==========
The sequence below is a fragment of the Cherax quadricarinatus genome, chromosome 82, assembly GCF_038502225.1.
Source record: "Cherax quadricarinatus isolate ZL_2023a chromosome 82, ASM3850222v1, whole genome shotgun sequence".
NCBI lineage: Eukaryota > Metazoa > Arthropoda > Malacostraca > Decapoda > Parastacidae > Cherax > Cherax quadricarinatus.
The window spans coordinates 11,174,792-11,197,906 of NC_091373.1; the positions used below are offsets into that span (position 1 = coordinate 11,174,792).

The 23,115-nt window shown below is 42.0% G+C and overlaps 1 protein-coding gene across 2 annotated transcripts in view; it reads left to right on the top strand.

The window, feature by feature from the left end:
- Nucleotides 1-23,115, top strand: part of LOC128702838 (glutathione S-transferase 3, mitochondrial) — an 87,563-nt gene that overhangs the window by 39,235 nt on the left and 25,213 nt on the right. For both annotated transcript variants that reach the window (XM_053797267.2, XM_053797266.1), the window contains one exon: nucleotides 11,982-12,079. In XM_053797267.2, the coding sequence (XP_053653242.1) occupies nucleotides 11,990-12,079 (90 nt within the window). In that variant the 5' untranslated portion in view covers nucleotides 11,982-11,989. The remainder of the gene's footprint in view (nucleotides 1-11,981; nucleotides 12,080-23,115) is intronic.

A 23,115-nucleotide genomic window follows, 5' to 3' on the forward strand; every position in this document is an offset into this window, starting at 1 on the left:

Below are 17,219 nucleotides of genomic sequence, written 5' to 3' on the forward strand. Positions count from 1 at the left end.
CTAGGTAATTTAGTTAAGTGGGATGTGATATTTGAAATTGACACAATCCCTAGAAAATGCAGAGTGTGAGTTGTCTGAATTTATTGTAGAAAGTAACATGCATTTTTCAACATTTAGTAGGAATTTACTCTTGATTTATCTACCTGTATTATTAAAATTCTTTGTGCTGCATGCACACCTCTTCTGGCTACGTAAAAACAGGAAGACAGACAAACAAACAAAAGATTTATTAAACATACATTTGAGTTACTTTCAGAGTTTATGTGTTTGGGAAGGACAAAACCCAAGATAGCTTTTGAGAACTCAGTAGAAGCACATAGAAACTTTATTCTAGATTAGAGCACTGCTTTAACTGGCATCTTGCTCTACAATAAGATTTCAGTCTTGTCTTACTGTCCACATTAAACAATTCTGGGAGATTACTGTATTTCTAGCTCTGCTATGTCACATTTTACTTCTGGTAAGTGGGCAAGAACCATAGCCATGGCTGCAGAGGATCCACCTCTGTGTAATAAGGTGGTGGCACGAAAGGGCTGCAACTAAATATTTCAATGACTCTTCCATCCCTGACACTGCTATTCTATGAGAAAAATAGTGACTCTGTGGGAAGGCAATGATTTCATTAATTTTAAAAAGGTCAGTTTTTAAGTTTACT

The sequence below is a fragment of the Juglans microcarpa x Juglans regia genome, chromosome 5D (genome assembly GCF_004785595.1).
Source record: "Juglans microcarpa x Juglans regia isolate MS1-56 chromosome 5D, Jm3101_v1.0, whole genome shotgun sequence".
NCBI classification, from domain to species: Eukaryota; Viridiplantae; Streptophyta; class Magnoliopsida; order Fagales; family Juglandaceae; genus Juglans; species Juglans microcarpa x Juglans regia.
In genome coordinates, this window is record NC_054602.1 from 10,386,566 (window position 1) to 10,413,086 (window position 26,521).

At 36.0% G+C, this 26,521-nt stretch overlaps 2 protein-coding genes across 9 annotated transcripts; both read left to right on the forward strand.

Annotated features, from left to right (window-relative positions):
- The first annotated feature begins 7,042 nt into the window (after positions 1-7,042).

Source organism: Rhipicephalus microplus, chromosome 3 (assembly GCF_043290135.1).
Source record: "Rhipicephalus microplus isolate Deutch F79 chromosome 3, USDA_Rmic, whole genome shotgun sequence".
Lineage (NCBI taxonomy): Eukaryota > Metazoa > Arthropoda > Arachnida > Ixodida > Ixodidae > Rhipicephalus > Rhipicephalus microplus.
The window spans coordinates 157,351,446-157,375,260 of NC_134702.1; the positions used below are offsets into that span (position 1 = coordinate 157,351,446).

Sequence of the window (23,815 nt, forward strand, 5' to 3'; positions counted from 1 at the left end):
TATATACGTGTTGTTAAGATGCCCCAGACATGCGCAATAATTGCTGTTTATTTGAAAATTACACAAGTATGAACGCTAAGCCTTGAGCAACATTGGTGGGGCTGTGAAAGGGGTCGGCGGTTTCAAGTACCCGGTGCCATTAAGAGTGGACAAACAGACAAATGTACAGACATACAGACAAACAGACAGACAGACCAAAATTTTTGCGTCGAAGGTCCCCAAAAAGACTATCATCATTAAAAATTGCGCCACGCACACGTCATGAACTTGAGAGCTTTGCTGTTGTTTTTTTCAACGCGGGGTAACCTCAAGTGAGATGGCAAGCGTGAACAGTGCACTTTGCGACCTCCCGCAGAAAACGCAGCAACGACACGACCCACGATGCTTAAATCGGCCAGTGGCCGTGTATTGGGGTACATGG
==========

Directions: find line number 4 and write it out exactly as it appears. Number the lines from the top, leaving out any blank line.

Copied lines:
The window spans coordinates 11,174,792-11,197,906 of NC_091373.1; the positions used below are offsets into that span (position 1 = coordinate 11,174,792).